By: Jay Chambers
Is the Glock 17 vs Glock 19 debate a dead horse? Yes and no.
Yes, because the topic has been beaten to death.
No, because many debates focus mostly on dimensions and specs, with little or no regard for shooting context and other factors like financial restrictions.
So, we’re going to approach this question with an eye for context and see if we can unearth a couple new insights in this conversation.
Let’s start with defining some shooting contexts and why they’re important:
Ignoring caliber and speaking only about the physical size of a handgun, you should choose the size of your handgun based on how you will be using it.
In the civilian realm, there are three very broad shooting contexts: competition and recreation, concealed carry, and home defense.
When it comes to shooting performance, a full-size handgun—like a Glock 17—outperforms a small handgun in every way. A larger gun delivers higher muzzle velocity, better accuracy and sight radius, more magazine capacity, and less felt recoil.
The only area where a compact handgun outperforms a full-size gun is concealability.
Since only one of our shooting contexts requires concealment, it would seem that comparing the Glock 17 to the Glock 19 would clearly shake out like this:
Competition and recreation: Glock 17 wins.
Home defense: Glock 17 wins.
Concealed carry: Glock 19 wins.
That analysis is oversimplified, however.
We also have to consider that people rarely get guns free. Furthermore, the Glock 19 is more of a mid-size handgun than a compact gun. We’d have to do a triple head-to-head with the Glock 26, Glock 19, and Glock 17 to really hash out the compact vs full-size situation.
So, what about those other things we must consider when evaluating a gun?
First, the wild thing about the Glock 17 and Glock 19 is that they cost the same. Not sure if that means you’re getting a great deal on the Glock 17 or a bad deal on the Glock 19. Either way, price is no factor in the comparison.
The mid-size frame on the Glock 19 is a big factor, though. And, here’s why:
If you had the money to buy a Glock 17 AND a Glock 19, you probably wouldn’t be concerned with a comparison of the two. Assuming you’re getting just one of these guns, the Glock 19 is a better value (if you plan on concealed carrying), because it’s more versatile.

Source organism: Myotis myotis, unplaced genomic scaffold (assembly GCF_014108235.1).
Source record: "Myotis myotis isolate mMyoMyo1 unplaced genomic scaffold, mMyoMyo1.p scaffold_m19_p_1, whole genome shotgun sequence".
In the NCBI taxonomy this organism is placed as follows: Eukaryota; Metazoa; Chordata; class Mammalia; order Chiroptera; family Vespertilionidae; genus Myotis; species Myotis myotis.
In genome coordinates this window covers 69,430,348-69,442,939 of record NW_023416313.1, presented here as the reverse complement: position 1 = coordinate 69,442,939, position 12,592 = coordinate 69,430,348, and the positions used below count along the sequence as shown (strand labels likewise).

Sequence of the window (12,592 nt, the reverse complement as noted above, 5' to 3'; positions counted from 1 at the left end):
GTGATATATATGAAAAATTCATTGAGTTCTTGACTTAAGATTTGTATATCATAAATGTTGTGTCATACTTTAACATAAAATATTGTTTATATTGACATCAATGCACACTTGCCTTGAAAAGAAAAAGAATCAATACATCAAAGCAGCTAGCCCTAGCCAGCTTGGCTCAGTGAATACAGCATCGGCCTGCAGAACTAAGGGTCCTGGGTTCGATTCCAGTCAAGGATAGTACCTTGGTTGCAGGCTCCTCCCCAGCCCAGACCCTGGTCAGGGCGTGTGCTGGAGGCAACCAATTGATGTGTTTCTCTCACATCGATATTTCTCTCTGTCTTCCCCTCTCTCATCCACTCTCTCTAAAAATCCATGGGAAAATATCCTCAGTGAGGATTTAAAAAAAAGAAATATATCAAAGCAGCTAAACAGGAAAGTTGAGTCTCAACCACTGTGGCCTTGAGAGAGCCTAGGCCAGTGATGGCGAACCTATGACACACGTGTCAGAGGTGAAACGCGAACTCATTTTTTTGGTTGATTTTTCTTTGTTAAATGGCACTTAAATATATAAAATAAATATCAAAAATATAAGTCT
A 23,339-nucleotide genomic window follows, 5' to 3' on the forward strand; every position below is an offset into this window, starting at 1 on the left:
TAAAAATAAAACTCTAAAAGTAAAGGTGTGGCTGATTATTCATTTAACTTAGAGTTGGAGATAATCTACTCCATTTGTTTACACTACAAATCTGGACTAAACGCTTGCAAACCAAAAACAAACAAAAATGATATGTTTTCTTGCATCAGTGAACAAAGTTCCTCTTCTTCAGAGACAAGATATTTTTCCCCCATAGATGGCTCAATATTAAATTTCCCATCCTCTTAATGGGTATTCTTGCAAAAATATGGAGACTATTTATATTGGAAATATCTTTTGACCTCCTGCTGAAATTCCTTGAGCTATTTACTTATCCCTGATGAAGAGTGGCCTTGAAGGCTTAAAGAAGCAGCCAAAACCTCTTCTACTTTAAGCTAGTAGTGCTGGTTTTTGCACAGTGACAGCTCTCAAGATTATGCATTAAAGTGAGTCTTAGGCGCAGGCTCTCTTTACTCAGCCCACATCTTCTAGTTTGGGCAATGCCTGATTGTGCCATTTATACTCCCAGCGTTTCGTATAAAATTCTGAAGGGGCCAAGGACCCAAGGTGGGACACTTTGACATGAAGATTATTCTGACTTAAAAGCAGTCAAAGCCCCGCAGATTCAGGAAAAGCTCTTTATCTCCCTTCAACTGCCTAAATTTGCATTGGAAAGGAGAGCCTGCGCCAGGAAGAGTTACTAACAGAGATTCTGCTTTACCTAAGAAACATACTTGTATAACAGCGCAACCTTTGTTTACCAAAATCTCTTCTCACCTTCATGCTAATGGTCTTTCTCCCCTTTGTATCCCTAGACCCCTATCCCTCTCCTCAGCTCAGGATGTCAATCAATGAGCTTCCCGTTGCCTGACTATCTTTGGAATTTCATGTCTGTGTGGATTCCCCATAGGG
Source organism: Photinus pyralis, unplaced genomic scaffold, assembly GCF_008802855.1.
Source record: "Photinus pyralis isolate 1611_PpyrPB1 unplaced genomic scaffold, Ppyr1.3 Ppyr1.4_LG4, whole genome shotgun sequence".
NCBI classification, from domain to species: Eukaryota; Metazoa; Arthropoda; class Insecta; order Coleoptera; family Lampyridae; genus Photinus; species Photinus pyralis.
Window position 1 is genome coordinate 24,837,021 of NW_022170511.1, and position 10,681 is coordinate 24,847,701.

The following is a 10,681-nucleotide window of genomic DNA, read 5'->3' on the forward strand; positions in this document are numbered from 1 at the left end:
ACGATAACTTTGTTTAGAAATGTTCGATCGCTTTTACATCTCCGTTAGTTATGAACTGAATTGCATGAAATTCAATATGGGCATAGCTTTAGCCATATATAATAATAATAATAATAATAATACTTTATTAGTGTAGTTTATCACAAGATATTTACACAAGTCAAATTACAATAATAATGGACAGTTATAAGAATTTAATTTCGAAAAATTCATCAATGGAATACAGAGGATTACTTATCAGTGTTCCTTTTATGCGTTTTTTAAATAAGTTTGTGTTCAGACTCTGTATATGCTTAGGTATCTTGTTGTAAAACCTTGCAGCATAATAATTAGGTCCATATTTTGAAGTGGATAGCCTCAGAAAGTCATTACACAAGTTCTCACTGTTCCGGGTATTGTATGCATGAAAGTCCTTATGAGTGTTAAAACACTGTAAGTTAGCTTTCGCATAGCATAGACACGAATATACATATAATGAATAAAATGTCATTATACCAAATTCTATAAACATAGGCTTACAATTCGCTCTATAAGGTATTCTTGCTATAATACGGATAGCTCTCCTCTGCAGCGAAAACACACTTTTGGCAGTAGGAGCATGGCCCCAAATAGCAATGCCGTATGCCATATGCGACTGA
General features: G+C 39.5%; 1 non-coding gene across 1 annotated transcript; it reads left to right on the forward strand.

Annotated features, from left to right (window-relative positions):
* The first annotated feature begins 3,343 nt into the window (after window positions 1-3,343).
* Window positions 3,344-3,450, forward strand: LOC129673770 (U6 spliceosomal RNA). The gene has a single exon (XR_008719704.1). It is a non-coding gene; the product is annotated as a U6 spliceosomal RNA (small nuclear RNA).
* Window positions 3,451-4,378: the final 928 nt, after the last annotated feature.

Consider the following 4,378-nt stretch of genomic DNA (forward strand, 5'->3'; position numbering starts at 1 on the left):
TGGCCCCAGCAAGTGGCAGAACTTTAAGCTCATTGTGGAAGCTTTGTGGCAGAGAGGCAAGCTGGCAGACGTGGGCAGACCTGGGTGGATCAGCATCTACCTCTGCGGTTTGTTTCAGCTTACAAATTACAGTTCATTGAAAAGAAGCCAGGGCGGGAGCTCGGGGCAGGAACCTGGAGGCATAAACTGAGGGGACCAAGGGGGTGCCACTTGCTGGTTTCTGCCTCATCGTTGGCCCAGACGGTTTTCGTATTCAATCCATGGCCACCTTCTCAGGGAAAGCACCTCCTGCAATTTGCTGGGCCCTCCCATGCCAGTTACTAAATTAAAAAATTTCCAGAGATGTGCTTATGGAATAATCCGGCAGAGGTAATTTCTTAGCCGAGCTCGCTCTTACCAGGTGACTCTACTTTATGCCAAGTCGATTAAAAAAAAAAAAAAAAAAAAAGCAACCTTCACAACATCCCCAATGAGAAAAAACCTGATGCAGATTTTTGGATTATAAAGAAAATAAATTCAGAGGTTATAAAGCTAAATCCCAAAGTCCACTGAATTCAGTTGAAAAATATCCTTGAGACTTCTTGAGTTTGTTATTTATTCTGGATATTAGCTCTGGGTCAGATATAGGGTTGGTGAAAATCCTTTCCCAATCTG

The Glock 19 is large enough that most people can get a four-finger grip, and it holds 15 rounds in the magazine. This stat line is enough that the Glock 19 is a good home defense gun. Not a perfect house gun. But it will certainly get the job done.
And, even though these guns are similar in size—the grip and muzzle on the Glock 17 are about half an inch longer—the Glock 19 beats the Glock 17 in concealability by a surprising margin.
My Glock 19 conceals easily in summer clothing. I very rarely need to downsize to my Glock 26. If I put a Glock 17 in the holster, however, I get a ton of concealment issues and comfort becomes a problem.
Larger people might not have an issue concealing a Glock 17. But most people will find the Glock 19 to be far more convenient for concealed carry. And it only comes at the cost of two rounds and less than half an inch of barrel length.
Which brings us to the competition and recreation context, where the Glock 17 is definitely favored (though not as beloved by serious competitors as the Glock 34). Better accuracy and more magazine capacity usually translate to better scores and more fun during range days.
But, just like the home defense context, the Glock 19 is good enough for competition and recreation, even if it’s not the perfect gun in these contexts.
We’re getting close. But this analysis isn’t quite conclusive. Let’s look at one final data point and wrap this up:
The Winner Is…
This might be an unpopular conclusion, but the Glock 17 is the winner here.
That might seem odd after we just talked about how the Glock 19 is more versatile than the Glock 17. But, let’s make one more dissecting cut.
The Glock 17 is better for home defense, competition, and recreation. Really, it’s the better gun for everything except concealed carry. So, let’s look at some numbers:
One-third of Americans say they own a gun. That makes for about 107 million gun owners in the United States. Then, there are 17.25 million concealed carry permits issued in the United States.
That means the majority of gun owners only use their handgun for home defense, competition, or recreation. If you happen to be one of the 17.25 million concealed carry permit holders, the Glock 19 is a better one-gun solution for you.
But, for the majority of gun owners, the Glock 17 is the best gun. Feel free to argue in the comments.
Photo: Wikimedia Commons, By Sprenger - Own work, Public Domain, https://commons.wikimedia.org/w/index.php?curid=725937
Jay Chambers is writer living in Texas. Contact him at Minute Man Review.